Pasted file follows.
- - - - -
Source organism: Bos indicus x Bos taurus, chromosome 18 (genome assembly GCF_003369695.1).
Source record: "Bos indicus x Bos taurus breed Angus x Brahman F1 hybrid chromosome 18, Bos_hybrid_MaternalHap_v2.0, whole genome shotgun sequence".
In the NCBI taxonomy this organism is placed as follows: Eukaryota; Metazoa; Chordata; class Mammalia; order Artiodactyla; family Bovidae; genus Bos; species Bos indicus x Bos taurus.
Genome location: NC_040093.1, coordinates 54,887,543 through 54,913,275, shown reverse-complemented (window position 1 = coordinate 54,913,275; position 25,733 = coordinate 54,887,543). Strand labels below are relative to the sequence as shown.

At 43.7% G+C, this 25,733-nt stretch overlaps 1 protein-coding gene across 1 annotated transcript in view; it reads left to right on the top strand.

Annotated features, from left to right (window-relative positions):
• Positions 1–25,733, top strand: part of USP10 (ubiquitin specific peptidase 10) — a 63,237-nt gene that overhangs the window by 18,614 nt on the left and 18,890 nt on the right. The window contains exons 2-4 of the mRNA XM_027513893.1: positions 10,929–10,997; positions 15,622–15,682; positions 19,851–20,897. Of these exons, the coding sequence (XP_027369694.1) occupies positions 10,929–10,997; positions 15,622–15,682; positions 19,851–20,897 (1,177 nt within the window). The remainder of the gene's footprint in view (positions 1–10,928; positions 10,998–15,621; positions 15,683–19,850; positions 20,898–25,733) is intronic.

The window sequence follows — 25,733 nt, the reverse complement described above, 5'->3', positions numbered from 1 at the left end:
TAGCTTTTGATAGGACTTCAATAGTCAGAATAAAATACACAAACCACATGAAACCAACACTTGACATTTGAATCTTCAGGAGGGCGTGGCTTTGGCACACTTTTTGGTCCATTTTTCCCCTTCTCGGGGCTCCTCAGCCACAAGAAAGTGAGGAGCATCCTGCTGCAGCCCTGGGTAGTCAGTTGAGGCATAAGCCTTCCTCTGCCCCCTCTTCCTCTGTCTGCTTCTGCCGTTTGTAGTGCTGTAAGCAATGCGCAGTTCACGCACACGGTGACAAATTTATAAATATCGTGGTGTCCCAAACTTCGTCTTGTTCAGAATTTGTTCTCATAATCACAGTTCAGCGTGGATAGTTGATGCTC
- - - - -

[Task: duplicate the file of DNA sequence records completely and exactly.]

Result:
Source organism: Bos indicus x Bos taurus, chromosome 18 (genome assembly GCF_003369695.1).
Source record: "Bos indicus x Bos taurus breed Angus x Brahman F1 hybrid chromosome 18, Bos_hybrid_MaternalHap_v2.0, whole genome shotgun sequence".
In the NCBI taxonomy this organism is placed as follows: Eukaryota; Metazoa; Chordata; class Mammalia; order Artiodactyla; family Bovidae; genus Bos; species Bos indicus x Bos taurus.
Genome location: NC_040093.1, coordinates 54,887,543 through 54,913,275, shown reverse-complemented (window position 1 = coordinate 54,913,275; position 25,733 = coordinate 54,887,543). Strand labels below are relative to the sequence as shown.

At 43.7% G+C, this 25,733-nt stretch overlaps 1 protein-coding gene across 1 annotated transcript in view; it reads left to right on the top strand.

Annotated features, from left to right (window-relative positions):
• Positions 1–25,733, top strand: part of USP10 (ubiquitin specific peptidase 10) — a 63,237-nt gene that overhangs the window by 18,614 nt on the left and 18,890 nt on the right. The window contains exons 2-4 of the mRNA XM_027513893.1: positions 10,929–10,997; positions 15,622–15,682; positions 19,851–20,897. Of these exons, the coding sequence (XP_027369694.1) occupies positions 10,929–10,997; positions 15,622–15,682; positions 19,851–20,897 (1,177 nt within the window). The remainder of the gene's footprint in view (positions 1–10,928; positions 10,998–15,621; positions 15,683–19,850; positions 20,898–25,733) is intronic.

The window sequence follows — 25,733 nt, the reverse complement described above, 5'->3', positions numbered from 1 at the left end:
TAGCTTTTGATAGGACTTCAATAGTCAGAATAAAATACACAAACCACATGAAACCAACACTTGACATTTGAATCTTCAGGAGGGCGTGGCTTTGGCACACTTTTTGGTCCATTTTTCCCCTTCTCGGGGCTCCTCAGCCACAAGAAAGTGAGGAGCATCCTGCTGCAGCCCTGGGTAGTCAGTTGAGGCATAAGCCTTCCTCTGCCCCCTCTTCCTCTGTCTGCTTCTGCCGTTTGTAGTGCTGTAAGCAATGCGCAGTTCACGCACACGGTGACAAATTTATAAATATCGTGGTGTCCCAAACTTCGTCTTGTTCAGAATTTGTTCTCATAATCACAGTTCAGCGTGGATAGTTGATGCTC